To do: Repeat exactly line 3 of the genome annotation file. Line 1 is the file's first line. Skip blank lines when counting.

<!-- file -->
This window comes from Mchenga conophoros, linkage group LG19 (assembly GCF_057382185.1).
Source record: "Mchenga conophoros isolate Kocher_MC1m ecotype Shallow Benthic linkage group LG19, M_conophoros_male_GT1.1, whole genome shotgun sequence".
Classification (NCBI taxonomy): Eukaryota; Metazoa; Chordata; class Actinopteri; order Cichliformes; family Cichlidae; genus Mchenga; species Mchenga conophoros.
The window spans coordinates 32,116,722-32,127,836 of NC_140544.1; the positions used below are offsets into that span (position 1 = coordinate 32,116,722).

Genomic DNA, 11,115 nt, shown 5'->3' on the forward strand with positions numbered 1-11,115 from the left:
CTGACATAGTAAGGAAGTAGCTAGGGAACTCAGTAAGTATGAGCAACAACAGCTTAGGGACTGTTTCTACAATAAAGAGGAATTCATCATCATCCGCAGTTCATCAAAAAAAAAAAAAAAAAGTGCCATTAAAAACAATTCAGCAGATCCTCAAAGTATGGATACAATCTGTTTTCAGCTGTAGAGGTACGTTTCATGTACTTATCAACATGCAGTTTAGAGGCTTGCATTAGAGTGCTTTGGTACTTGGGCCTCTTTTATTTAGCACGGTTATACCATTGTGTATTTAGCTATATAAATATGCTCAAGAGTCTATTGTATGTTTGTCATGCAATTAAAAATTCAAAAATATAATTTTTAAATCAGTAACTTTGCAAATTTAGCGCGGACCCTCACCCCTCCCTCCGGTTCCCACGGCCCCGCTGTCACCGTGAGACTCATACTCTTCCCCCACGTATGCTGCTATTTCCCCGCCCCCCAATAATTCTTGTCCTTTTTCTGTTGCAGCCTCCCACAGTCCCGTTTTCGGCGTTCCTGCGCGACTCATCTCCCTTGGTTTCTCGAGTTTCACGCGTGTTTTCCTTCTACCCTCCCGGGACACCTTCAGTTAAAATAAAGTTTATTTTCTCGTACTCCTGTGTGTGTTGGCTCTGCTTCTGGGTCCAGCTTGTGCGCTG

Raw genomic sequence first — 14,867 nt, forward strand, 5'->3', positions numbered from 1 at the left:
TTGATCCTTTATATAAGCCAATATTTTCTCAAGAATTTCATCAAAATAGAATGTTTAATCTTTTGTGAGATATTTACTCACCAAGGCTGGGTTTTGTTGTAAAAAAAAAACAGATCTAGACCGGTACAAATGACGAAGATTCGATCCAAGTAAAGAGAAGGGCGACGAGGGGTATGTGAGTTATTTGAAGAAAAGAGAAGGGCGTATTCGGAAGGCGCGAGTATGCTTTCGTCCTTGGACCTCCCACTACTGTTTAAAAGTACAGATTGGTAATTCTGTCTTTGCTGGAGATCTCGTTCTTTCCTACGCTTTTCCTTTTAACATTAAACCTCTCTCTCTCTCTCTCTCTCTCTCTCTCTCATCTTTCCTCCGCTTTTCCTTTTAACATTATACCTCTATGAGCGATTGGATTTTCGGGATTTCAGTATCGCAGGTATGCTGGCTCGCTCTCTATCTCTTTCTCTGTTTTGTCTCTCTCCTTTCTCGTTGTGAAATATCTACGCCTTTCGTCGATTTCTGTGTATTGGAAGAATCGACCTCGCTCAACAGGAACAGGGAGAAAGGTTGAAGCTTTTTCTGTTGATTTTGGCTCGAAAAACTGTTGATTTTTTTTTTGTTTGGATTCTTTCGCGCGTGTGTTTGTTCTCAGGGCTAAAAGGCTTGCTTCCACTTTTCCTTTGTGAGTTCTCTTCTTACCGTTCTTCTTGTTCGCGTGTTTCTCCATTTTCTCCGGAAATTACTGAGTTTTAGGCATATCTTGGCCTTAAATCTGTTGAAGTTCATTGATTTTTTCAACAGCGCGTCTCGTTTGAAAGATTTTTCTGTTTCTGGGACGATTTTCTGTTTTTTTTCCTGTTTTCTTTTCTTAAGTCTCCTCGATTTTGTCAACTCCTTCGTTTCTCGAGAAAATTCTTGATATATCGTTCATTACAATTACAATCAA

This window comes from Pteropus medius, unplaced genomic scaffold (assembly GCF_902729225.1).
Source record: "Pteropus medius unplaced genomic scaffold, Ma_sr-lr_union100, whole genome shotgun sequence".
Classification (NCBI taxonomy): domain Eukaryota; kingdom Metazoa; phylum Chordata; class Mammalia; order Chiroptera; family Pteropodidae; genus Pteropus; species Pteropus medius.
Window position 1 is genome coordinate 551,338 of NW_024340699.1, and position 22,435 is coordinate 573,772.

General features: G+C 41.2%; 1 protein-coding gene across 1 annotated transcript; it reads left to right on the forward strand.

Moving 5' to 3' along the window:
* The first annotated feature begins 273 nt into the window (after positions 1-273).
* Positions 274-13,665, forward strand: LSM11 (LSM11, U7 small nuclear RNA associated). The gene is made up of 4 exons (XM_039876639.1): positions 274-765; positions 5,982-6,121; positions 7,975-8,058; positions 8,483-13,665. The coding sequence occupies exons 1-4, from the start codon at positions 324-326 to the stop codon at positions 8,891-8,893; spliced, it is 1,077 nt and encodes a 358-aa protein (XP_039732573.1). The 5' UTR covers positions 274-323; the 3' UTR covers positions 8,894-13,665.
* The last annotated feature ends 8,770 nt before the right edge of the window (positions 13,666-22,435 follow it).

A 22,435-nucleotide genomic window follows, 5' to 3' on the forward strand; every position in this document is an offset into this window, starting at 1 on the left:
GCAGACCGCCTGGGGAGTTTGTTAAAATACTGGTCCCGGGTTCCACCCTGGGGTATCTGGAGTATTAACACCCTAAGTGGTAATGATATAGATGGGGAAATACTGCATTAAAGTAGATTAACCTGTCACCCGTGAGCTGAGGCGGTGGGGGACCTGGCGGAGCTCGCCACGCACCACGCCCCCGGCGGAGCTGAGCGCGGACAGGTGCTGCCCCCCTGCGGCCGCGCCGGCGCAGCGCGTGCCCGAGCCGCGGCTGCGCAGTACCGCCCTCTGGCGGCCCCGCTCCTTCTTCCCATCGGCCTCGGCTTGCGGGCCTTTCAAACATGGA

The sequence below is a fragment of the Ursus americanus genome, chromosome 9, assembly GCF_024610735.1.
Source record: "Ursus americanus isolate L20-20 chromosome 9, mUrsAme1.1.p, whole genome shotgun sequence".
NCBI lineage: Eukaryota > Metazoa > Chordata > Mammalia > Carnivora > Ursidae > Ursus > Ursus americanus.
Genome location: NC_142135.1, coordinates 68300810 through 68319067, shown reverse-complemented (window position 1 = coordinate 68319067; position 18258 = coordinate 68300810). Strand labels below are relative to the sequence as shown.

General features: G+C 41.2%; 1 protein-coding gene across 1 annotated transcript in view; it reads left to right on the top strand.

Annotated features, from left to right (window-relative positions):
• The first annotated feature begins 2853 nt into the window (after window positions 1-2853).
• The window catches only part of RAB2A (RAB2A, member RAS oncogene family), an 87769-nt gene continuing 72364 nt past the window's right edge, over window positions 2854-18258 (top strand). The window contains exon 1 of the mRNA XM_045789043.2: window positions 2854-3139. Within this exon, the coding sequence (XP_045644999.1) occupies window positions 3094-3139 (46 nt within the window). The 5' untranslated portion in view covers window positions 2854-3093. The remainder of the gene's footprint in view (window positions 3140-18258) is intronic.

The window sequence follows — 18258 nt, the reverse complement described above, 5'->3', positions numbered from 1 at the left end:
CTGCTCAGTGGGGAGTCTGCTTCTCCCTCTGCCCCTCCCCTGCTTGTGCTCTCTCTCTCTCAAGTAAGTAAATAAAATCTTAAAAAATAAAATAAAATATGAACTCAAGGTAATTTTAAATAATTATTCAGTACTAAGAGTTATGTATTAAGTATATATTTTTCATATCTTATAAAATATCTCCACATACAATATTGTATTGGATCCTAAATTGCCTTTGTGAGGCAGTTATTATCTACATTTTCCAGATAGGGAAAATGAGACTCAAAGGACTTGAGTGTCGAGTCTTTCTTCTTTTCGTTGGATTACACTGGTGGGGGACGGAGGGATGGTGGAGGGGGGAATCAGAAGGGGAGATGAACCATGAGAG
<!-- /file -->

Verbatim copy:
Classification (NCBI taxonomy): Eukaryota; Metazoa; Chordata; class Actinopteri; order Cichliformes; family Cichlidae; genus Mchenga; species Mchenga conophoros.